Reflections 04/01/2021



  Deaths this week: David McDole, Charles Scott, Daniel Yoder, Woodrow Bell, Marion Harlow, Vernon Washnock.

  After delays caused by winer weather, residents and officials from the town of Vevay met last Thursday to discuss the possibility of the town’s historic district applying for inclusion on the “National Register of Historic Places.”

  Mike Vrabel, a member of the Kansas City Chiefs NFL Football team, was arrested early Monday morning at Belterra Casino and Resort and Spa and charged with theft.

  The Switzerland County High School French Club and the Drama Club hosted the annual “Student Idol” competition for students last week in the high school cafeteria. Winners included: Jennifer Johnson, first place; Hilary Lanman, second place; and Dorothy Lamson, third place.


  An open house in celebration of the 90th birthday of Nellie (Scott) Kelley will be held this Saturday, April 7th, at the Jack Sullivan Building of the Switzerland County Senior Citizens Center. She will be remembered as having worked at Danner’s Hardware in Vevay and then moved to Sellersburg where she retired from the Charlestown Powder Plant.

  Raymond  Walcott of near Patriot has been honored by the State of Indiana for his years of service to disabled American Veterans. He has  been active in lobbying for several other causes for the benefit of Switzerland County residents, including working with State Senator Johnny Nugent on the installation of guardrails along state Road 156 on the river side.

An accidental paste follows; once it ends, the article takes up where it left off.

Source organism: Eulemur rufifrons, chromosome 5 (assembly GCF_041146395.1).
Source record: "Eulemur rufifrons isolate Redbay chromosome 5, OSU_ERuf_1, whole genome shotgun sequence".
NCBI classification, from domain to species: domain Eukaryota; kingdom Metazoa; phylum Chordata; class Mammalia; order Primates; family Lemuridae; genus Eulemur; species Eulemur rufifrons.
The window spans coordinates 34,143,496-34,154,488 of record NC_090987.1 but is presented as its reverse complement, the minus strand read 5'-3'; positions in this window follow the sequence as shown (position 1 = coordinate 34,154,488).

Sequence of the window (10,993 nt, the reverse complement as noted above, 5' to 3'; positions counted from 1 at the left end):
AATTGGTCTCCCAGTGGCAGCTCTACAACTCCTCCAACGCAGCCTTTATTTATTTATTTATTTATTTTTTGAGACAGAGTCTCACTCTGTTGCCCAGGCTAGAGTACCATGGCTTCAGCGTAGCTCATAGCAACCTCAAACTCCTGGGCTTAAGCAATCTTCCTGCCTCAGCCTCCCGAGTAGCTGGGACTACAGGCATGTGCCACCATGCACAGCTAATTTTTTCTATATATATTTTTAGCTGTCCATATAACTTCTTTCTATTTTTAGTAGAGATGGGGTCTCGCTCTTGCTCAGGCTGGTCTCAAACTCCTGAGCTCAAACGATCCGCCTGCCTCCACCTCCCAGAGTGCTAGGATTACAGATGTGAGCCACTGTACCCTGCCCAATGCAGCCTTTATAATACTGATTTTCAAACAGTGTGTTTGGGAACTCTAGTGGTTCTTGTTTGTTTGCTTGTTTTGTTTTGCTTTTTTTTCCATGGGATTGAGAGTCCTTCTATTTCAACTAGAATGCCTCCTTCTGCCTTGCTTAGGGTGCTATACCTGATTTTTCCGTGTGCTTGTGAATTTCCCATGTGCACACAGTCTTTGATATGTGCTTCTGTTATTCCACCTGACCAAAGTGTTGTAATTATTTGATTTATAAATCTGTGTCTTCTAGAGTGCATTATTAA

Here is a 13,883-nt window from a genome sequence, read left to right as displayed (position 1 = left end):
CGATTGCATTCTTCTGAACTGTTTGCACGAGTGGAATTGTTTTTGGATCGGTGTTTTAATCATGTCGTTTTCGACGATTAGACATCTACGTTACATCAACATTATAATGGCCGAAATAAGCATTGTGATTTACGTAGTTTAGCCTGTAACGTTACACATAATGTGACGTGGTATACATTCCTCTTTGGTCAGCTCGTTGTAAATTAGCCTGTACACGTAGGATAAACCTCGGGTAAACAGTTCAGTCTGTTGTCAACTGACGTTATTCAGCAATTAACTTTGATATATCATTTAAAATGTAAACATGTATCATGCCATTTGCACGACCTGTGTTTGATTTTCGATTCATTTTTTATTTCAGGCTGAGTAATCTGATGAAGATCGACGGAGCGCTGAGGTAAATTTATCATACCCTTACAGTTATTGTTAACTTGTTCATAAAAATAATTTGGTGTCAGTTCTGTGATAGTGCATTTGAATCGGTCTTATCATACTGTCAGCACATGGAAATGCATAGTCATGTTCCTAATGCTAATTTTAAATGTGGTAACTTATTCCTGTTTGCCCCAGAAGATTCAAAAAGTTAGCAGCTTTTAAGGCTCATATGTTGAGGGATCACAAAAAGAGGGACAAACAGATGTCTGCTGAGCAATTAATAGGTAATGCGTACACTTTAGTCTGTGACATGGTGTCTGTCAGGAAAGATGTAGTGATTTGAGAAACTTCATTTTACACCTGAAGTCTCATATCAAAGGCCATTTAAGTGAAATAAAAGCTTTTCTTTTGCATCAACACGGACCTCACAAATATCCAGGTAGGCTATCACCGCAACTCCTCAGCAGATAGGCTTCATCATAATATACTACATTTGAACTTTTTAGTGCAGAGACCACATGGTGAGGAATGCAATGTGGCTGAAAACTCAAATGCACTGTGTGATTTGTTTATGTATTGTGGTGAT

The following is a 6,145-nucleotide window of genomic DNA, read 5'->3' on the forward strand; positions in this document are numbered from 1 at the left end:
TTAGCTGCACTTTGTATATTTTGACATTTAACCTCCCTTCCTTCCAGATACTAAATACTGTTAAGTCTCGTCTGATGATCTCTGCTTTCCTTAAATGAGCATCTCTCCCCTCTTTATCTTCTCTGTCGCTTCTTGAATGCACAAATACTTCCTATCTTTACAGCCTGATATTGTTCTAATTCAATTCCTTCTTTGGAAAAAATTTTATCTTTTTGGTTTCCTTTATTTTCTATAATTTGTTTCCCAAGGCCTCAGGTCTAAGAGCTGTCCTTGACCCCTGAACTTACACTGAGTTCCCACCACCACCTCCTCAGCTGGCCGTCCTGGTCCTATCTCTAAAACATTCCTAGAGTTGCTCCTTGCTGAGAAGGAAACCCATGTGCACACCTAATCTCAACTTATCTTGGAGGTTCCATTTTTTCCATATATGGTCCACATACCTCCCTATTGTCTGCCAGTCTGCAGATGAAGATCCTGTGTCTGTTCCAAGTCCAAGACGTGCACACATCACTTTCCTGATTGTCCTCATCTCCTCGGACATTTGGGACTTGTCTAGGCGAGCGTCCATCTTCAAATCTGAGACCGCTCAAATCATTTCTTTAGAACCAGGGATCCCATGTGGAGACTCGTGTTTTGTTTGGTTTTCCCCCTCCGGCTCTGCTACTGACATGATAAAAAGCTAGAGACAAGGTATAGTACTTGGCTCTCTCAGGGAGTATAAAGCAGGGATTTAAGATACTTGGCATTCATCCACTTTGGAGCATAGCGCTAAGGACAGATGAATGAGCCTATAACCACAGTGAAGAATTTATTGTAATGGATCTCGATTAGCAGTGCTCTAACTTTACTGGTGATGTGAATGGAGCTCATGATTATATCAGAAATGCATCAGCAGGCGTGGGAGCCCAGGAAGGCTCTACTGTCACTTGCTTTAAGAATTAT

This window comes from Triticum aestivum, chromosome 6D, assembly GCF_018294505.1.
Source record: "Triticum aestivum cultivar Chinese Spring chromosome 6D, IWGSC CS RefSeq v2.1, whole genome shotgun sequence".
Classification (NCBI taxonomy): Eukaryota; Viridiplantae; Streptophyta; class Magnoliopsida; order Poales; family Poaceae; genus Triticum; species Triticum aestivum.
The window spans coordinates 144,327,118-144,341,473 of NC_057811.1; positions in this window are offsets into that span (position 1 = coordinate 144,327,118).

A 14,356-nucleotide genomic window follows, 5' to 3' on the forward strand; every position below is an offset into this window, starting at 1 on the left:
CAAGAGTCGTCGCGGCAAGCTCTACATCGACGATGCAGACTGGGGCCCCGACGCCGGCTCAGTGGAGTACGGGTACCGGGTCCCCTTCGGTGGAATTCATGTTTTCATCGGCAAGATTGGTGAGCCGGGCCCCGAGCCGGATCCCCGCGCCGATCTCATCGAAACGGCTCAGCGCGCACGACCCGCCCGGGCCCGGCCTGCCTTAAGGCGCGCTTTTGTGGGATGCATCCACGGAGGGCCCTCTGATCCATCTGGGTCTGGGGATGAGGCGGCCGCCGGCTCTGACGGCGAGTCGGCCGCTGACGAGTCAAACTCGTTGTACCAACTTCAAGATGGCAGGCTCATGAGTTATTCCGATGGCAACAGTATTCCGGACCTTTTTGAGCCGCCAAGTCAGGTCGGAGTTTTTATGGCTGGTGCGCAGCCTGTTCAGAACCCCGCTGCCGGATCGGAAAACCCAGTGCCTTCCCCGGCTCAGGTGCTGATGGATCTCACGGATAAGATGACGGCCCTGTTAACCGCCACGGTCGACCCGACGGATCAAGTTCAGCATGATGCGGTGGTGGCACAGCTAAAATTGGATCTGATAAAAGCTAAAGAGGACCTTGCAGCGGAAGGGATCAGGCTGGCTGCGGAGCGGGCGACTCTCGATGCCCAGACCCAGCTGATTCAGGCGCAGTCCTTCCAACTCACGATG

Tim Wilks of Critter Control in Indianapolis has worked several days the past couple of weeks to rid the Switzerland Baptist Church of bats. Pastor Charles Seal noted this is the first step in a $250,000 renovation plan for the church building. The church has been sealed except for check valves, which will allow the remaining bats to escape, but not let them back inside. Up until now, the church had one of the largest wintering colonies in Indiana for bats. Wilks plans to finish the job next week, weather permitting.

  Russell Weaver of Vevay was elected vice president of the Board for Milk Promotional Services of Indiana, Inc. (MPSI) at their annual meeting in Indianapolis. He has served on the board since it was chartered in 1985.


  About 1,000 acres of underbrush is blackened this week after what is being called the largest fire in the history of Switzerland County last Wednesday. Smoke was visible for more than six miles as the fire reached its peak at about 2 p.m. The blaze was first reported at about 10 a.m. According to officials, a field fire got out of control near the Johnny Moore residence on Indiana 156 where Moore was burning brush.

  Mr. and Mrs. C. V. Stringfield, Pike Street, Vevay, will celebrate their 67th wedding anniversary Thursday, April 16th.

  Paul L. Carr, formerly associated with Haskell and Morrison Funeral Home, has been named resident manager of the Reed and Jewell Funeral Home, Columbus, Indiana.


  Vevay’s doggy population boom is the target of a directive issued by Vevay Town Board as it launches a campaign to rid the town of the dog nuisance, particularly untagged strays and unharbored females. The directive issued Monday evening requires dogs to wear collars and tags, and establishes a town pound plus fines against unharbored female dogs. The directive is in accordance with existing state laws, town attorney Chester Callis said.

  John McKay, son of Dr. and Mrs. J. Robert McKay of Vevay has earned academic distinction on the dean’s list at DePauw University in Greencastle where he is a sophomore.